(Williamsburg, VA)—The Center for Conservation Biology at the College of William and Mary and Virginia Commonwealth University has compiled 2011 survey results for the Virginia bald eagle population. The breeding population along the James River has increased dramatically (13%) to 174 breeding pairs making this historic drainage the most significant tributary for eagles within the commonwealth. In past years, the James trailed the Rappahannock and Potomac Rivers as the strongholds for the species in the state. Population gains are particularly gratifying since the James is the only major tributary of the Chesapeake Bay where the species completely disappeared as a breeder during the late 1970s. In 2011 pairs along the James produced a record 253 young. As recently as 2000 the river supported only 57 pairs that produced 85 young.
The broader 2011 state-wide survey checked more than 1,000 nests and monitored 726 nests were mapped. Eagle territories were located within 45 counties and 10 independent cities. A total of 938 chicks were counted during the productivity flight. This is the highest chick production recorded throughout the long history of the survey. The Virginia population continues to have tremendous reproductive momentum. Of 11,030 chicks documented in the past 35 years, 8.5% were produced in 2011 and 73.2% were produced since 2000. In general, this momentum is the combined result of an overall increase in the breeding population, the breeding success rate and the average brood size.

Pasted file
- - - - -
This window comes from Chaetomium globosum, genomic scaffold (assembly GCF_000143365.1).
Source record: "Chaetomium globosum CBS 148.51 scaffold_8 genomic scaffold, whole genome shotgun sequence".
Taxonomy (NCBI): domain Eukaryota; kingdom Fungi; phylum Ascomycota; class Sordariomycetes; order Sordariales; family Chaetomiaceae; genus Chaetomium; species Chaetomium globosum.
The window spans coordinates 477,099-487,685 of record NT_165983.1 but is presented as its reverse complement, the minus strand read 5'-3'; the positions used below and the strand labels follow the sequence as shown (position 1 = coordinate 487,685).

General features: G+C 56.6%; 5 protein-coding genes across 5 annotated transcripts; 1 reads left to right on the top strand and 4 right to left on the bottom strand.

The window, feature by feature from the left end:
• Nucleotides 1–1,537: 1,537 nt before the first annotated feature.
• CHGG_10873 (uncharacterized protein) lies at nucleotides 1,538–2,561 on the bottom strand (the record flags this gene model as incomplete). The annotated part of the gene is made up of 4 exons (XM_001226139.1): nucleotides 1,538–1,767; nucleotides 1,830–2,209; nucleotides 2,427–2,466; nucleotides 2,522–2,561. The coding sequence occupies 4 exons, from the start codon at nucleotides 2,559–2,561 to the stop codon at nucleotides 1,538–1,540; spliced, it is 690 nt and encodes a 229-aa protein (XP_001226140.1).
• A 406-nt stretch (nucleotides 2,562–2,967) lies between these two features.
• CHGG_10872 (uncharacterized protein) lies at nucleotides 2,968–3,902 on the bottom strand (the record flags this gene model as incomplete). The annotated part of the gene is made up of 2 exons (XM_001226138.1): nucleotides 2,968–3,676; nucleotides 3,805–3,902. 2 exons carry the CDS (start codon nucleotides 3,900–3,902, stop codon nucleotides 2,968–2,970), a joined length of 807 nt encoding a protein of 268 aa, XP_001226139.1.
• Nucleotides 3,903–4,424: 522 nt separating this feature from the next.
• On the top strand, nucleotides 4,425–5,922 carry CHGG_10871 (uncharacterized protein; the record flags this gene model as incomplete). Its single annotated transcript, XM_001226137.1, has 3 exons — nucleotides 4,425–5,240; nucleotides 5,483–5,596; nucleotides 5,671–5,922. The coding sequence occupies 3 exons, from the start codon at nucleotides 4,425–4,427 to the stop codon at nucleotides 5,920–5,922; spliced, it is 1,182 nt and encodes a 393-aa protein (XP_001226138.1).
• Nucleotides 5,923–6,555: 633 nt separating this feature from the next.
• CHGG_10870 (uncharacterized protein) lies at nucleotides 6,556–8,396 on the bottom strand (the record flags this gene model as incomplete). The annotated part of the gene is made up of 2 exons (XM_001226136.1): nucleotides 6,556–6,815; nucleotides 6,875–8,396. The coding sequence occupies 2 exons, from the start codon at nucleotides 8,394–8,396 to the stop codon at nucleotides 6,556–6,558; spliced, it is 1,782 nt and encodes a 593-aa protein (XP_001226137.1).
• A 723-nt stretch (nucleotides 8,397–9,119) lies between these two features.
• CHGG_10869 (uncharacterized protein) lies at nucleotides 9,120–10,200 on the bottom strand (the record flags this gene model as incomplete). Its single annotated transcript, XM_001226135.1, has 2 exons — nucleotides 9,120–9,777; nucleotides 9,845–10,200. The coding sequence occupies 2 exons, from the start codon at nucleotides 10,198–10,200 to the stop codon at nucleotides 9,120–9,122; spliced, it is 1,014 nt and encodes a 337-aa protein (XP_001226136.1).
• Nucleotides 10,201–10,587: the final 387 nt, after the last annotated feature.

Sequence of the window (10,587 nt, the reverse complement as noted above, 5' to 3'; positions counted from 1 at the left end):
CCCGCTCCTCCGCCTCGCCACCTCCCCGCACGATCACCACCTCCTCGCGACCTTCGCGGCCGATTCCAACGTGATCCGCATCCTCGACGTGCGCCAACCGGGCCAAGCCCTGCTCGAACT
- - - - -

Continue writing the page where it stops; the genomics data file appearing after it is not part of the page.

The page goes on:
For the third year, the locations of known nests from the Virginia Survey are being made available online to the public. The Center has developed a VAEagles website (http://www.ccb-wm.org/virginiaeagles/index.htm) that hosts a Google application allowing users to locate documented eagle nests and to view their mapped locations on a county by county basis.
FROM: Center for Conservation Biology, College of William and Mary and Virginia Commonwealth University
FOR IMMEDIATE RELEASE: 5 September, 2011
Dr. Bryan D. Watts, Director
Center for Conservation Biology
College of William and Mary
Virginia Commonwealth University